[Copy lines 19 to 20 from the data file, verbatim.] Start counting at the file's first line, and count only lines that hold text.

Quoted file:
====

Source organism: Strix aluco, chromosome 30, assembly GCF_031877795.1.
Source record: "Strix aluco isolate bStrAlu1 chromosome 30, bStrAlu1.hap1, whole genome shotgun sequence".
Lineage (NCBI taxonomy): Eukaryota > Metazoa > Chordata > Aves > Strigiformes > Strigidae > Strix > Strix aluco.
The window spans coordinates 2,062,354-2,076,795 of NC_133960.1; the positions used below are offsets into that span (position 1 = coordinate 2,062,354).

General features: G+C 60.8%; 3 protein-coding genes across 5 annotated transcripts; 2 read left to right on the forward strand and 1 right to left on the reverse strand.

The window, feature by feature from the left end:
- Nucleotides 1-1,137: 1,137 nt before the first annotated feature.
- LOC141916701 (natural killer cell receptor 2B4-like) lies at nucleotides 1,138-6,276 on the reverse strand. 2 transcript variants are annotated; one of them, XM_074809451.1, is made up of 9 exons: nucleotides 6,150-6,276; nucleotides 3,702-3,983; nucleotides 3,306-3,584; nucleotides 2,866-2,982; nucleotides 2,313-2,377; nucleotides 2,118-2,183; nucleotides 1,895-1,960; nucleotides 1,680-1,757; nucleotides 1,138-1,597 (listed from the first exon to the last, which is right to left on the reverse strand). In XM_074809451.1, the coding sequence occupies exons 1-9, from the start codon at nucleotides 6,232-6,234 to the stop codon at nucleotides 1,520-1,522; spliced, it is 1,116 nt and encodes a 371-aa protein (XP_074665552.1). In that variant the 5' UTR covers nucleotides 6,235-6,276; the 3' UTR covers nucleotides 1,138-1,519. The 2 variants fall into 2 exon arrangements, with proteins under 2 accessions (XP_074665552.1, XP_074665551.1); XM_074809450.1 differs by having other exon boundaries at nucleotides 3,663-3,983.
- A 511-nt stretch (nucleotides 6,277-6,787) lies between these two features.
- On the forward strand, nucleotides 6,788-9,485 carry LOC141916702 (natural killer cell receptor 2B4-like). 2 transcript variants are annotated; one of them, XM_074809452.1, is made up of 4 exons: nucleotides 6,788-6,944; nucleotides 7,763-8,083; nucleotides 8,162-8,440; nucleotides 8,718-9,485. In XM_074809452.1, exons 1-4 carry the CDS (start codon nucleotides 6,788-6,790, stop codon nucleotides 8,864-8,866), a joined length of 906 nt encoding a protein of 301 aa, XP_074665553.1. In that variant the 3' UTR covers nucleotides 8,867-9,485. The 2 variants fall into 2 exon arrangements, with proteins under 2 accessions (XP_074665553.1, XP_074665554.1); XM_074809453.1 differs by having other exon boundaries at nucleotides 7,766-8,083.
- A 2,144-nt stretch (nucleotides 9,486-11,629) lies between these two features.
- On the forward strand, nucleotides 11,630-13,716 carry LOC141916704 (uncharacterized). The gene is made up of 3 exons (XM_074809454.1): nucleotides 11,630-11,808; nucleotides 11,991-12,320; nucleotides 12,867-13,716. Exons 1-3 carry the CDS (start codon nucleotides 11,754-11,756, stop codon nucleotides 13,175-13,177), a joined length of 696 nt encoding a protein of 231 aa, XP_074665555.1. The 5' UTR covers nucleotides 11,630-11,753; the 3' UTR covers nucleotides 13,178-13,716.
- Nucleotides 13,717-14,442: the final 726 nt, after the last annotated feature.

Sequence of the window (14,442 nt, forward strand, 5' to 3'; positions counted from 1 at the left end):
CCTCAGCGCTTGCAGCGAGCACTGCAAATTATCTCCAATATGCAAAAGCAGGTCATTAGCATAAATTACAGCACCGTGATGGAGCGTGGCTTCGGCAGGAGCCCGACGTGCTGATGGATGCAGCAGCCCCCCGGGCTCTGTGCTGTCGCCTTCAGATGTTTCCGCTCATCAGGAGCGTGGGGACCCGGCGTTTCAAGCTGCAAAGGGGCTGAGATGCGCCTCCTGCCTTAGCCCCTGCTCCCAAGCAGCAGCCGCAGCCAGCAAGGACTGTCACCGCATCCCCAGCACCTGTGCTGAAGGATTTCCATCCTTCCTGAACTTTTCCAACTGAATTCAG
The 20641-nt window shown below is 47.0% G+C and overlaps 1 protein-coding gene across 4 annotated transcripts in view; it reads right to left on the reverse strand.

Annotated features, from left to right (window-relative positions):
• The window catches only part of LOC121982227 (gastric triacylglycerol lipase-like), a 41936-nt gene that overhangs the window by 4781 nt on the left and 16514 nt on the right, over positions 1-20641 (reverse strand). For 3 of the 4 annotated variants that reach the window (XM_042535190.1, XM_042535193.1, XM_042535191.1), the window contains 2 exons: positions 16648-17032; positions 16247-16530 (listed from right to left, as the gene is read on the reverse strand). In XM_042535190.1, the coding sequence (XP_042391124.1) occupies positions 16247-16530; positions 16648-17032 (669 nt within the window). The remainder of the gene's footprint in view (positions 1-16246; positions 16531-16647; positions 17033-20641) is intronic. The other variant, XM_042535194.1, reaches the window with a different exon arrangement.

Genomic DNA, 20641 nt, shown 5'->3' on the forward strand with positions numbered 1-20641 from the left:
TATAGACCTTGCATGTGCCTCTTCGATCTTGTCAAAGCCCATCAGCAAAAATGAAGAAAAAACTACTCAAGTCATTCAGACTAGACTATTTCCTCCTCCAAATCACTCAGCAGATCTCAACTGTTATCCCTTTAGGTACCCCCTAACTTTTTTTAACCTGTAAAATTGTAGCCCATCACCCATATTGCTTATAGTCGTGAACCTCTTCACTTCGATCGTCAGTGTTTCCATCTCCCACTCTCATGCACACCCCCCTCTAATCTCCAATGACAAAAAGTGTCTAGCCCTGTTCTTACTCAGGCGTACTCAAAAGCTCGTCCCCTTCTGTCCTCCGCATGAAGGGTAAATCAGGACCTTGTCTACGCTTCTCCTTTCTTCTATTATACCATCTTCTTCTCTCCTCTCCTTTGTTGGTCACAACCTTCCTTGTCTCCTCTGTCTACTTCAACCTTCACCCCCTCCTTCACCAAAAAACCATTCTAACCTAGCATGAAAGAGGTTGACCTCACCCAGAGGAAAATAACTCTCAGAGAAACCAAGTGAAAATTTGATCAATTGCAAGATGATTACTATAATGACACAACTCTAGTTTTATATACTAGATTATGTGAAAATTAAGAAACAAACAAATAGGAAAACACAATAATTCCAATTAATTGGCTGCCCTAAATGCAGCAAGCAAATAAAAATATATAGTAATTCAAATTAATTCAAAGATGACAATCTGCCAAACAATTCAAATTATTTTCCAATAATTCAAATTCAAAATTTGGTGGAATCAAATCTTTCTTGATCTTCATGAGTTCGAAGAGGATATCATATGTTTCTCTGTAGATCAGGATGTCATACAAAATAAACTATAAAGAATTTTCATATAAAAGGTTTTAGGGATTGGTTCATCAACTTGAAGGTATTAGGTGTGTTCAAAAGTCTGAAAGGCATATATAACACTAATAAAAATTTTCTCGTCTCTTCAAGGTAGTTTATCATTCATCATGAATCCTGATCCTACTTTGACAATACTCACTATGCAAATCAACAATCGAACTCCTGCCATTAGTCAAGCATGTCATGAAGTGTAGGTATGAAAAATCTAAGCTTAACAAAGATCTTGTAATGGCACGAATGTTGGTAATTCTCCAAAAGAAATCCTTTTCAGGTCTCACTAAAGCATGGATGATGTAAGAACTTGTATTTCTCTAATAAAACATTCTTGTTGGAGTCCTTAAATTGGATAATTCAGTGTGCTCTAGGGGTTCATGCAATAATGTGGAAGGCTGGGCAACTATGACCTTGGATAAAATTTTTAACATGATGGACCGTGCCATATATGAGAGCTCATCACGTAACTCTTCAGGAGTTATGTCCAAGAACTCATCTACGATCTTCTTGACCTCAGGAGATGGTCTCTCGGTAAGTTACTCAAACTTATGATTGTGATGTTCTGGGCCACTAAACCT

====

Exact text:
Genomic DNA, 20641 nt, shown 5'->3' on the forward strand with positions numbered 1-20641 from the left:
TATAGACCTTGCATGTGCCTCTTCGATCTTGTCAAAGCCCATCAGCAAAAATGAAGAAAAAACTACTCAAGTCATTCAGACTAGACTATTTCCTCCTCCAAATCACTCAGCAGATCTCAACTGTTATCCCTTTAGGTACCCCCTAACTTTTTTTAACCTGTAAAATTGTAGCCCATCACCCATATTGCTTATAGTCGTGAACCTCTTCACTTCGATCGTCAGTGTTTCCATCTCCCACTCTCATGCACACCCCCCTCTAATCTCCAATGACAAAAAGTGTCTAGCCCTGTTCTTACTCAGGCGTACTCAAAAGCTCGTCCCCTTCTGTCCTCCGCATGAAGGGTAAATCAGGACCTTGTCTACGCTTCTCCTTTCTTCTATTATACCATCTTCTTCTCTCCTCTCCTTTGTTGGTCACAACCTTCCTTGTCTCCTCTGTCTACTTCAACCTTCACCCCCTCCTTCACCAAAAAACCATTCTAACCTAGCATGAAAGAGGTTGACCTCACCCAGAGGAAAATAACTCTCAGAGAAACCAAGTGAAAATTTGATCAATTGCAAGATGATTACTATAATGACACAACTCTAGTTTTATATACTAGATTATGTGAAAATTAAGAAACAAACAAATAGGAAAACACAATAATTCCAATTAATTGGCTGCCCTAAATGCAGCAAGCAAATAAAAATATATAGTAATTCAAATTAATTCAAAGATGACAATCTGCCAAACAATTCAAATTATTTTCCAATAATTCAAATTCAAAATTTGGTGGAATCAAATCTTTCTTGATCTTCATGAGTTCGAAGAGGATATCATATGTTTCTCTGTAGATCAGGATGTCATACAAAATAAACTATAAAGAATTTTCATATAAAAGGTTTTAGGGATTGGTTCATCAACTTGAAGGTATTAGGTGTGTTCAAAAGTCTGAAAGGCATATATAACACTAATAAAAATTTTCTCGTCTCTTCAAGGTAGTTTATCATTCATCATGAATCCTGATCCTACTTTGACAATACTCACTATGCAAATCAACAATCGAACTCCTGCCATTAGTCAAGCATGTCATGAAGTGTAGGTATGAAAAATCTAAGCTTAACAAAGATCTTGTAATGGCACGAATGTTGGTAATTCTCCAAAAGAAATCCTTTTCAGGTCTCACTAAAGCATGGATGATGTAAGAACTTGTATTTCTCTAATAAAACATTCTTGTTGGAGTCCTTAAATTGGATAATTCAGTGTGCTCTAGGGGTTCATGCAATAATGTGGAAGGCTGGGCAACTATGACCTTGGATAAAATTTTTAACATGATGGACCGTGCCATATATGAGAGCTCATCACGTAACTCTTCAGGAGTTATGTCCAAGAACTCATCTACGATCTTCTTGACCTCAGGAGATGGTCTCTCGGTAAGTTACTCAAACTTATGATTGTGATGTTCTGGGCCACTAAACCT